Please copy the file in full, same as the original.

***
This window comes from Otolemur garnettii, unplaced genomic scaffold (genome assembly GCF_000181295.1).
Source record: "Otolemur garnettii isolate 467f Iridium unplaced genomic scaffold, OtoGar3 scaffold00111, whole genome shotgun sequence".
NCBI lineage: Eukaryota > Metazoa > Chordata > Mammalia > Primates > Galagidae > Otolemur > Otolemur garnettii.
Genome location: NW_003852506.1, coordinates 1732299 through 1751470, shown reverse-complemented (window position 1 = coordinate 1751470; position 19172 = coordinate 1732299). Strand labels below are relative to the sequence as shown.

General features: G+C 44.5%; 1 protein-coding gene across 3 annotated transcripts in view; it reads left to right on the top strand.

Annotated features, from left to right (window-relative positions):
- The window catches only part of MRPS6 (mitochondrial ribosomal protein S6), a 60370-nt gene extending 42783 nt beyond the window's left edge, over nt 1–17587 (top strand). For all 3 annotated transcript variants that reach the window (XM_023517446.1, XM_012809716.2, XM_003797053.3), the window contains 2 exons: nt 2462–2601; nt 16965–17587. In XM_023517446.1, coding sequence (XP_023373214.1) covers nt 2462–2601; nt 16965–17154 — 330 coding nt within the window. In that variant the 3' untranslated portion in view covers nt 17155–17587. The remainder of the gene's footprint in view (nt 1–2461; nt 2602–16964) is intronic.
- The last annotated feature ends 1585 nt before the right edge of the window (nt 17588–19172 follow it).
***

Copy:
This window comes from Otolemur garnettii, unplaced genomic scaffold (genome assembly GCF_000181295.1).
Source record: "Otolemur garnettii isolate 467f Iridium unplaced genomic scaffold, OtoGar3 scaffold00111, whole genome shotgun sequence".
NCBI lineage: Eukaryota > Metazoa > Chordata > Mammalia > Primates > Galagidae > Otolemur > Otolemur garnettii.
Genome location: NW_003852506.1, coordinates 1732299 through 1751470, shown reverse-complemented (window position 1 = coordinate 1751470; position 19172 = coordinate 1732299). Strand labels below are relative to the sequence as shown.

General features: G+C 44.5%; 1 protein-coding gene across 3 annotated transcripts in view; it reads left to right on the top strand.

Annotated features, from left to right (window-relative positions):
- The window catches only part of MRPS6 (mitochondrial ribosomal protein S6), a 60370-nt gene extending 42783 nt beyond the window's left edge, over nt 1–17587 (top strand). For all 3 annotated transcript variants that reach the window (XM_023517446.1, XM_012809716.2, XM_003797053.3), the window contains 2 exons: nt 2462–2601; nt 16965–17587. In XM_023517446.1, coding sequence (XP_023373214.1) covers nt 2462–2601; nt 16965–17154 — 330 coding nt within the window. In that variant the 3' untranslated portion in view covers nt 17155–17587. The remainder of the gene's footprint in view (nt 1–2461; nt 2602–16964) is intronic.
- The last annotated feature ends 1585 nt before the right edge of the window (nt 17588–19172 follow it).